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The Home Ownership Thread - Page 274

post #4096 of 4102
Quote:
Originally Posted by dcg View Post


I'm considering the same stuff. How high is your fence? We're probably looking at either ~250 or 650-700 linear feet, depending on how crazy we want to go.

 

Our fence is 4' but they have a lower one which could save money.  Up close you can see they are held together by screws and such but it makes for easy repairs.  We had a branch fall and break a picket and while wrought iron would need welding, the picket can be unscrewed and replaced easily.  

post #4097 of 4102
Quote:
Originally Posted by jbarwick View Post

We went with the aluminum fencing that looks like wrought iron and a little under 200 linear feet ran close to $7K.  Some people in our neighborhood will do a weird mix of brick and wood or aluminum like ours mixed with wood and it never looks very good.  

Has anyone repaired motar on their own and cares to comment?  We have some rock based retaining walls where the motar on the top is cracking and I feel like it should be an easy job but don't know if that is the case.  It would not be a structural fix, just cosmetic.  I am also thinking of doing some small brick projects at the same time but again, if motar is too much of a hassle, brickwork is too.

It's not that hard. Just take your time, be neat, and clean up the mortar early and often. A big ass sponge and a bucket of water are good to have on hand.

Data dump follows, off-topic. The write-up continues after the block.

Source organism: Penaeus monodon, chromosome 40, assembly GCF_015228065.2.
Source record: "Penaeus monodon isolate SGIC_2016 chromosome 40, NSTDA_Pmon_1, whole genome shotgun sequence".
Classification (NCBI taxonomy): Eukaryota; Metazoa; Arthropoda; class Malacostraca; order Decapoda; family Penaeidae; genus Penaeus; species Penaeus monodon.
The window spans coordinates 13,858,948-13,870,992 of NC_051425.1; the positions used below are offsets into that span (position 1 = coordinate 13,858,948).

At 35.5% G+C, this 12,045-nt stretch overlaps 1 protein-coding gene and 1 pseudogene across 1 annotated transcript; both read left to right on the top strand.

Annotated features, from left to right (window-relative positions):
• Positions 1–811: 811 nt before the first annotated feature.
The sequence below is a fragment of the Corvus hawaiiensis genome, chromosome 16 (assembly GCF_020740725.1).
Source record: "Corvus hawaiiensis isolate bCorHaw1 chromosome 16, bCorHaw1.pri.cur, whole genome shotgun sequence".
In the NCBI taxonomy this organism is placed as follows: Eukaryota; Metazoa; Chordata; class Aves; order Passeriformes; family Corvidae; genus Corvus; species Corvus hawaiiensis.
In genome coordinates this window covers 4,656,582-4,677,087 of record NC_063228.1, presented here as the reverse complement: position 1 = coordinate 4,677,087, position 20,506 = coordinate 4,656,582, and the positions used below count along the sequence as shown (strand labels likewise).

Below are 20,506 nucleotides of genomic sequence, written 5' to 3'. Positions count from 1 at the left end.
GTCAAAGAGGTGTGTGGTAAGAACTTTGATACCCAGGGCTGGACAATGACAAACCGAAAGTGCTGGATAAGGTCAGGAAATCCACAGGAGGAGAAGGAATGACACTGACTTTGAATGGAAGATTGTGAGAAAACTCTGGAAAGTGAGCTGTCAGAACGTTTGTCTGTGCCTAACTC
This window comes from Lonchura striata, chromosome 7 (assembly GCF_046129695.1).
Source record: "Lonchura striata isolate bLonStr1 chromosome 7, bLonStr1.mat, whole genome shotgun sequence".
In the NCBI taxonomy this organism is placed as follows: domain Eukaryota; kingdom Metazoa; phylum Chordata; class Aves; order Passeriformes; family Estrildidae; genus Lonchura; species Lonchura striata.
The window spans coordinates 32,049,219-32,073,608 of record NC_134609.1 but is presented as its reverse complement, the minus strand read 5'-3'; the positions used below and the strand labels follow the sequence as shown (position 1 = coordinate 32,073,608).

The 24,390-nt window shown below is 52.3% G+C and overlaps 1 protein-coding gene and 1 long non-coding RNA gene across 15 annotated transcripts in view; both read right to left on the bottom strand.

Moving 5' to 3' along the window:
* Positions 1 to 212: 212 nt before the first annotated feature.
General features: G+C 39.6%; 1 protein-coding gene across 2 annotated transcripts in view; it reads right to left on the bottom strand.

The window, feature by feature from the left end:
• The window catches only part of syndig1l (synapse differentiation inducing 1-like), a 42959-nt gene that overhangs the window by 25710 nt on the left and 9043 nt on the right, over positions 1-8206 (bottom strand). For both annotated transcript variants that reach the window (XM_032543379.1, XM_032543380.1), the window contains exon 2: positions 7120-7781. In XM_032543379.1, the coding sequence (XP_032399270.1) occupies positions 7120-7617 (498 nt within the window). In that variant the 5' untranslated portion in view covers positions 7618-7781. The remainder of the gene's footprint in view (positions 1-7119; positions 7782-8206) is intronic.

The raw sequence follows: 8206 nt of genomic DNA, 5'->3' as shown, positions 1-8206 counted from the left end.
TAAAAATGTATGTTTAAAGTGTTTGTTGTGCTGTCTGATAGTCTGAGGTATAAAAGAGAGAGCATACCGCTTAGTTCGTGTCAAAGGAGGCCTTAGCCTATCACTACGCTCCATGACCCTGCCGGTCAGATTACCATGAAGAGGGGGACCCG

Are you thinking of filling cracks? Or mortaring over them?
post #4098 of 4102
Quote:
Originally Posted by NorCal View Post


It's not that hard. Just take your time, be neat, and clean up the mortar early and often. A big ass sponge and a bucket of water are good to have on hand.

Are you thinking of filling cracks? Or mortaring over them?


I am going to fill in cracks as best as possible then on top of the wall, make it one smooth coat.  The top layer had previous layers crack and the mortar chipped off so I want to smooth it out.  The face of the wall does not have any cracks, just the top coat.  

post #4099 of 4102
That will be easier and make for a better finished product. Trying to fill cracks can be a pain as the colour will never match. Make sure you get all the old loose bits out. An old chisel can help.
post #4100 of 4102
Mortar is easy to do--it's just really slow if you don't know the correct way to do it. Still, you can do a lot in an afternoon.

With bricks mortar tends to leave hazy residue behind when it gets where it wasn't supposed to go, even if you diligently wash it off. You have to come back with acid to remove it. That works fine with bricks, but with rocks... maybe you need to be more careful. Certainly I wouldn't do it with, say, dyed concrete pavers, since the acid takes the finish off them. You could probably still do it, but you'd have to be really neat with the mortar and I just wasn't.

But as far as matching the mortar, that turned out to be easy. You can dye the mortar or you can weather it afterwards pretty easily.
post #4101 of 4102
Update on the house: only two major projects to go before I move in. Hardwood floors need to be sanded and stained and carpet is being installed on the second floor. I'll be in by the end of the month.

I went with Benjamin Moore Simply White for the first floor with the exception of the kitchen and bathroom. Really pleased with how it turned out. It looks quite nice both during the day and at night.
post #4102 of 4102
When is our first slumber party? inlove.gif
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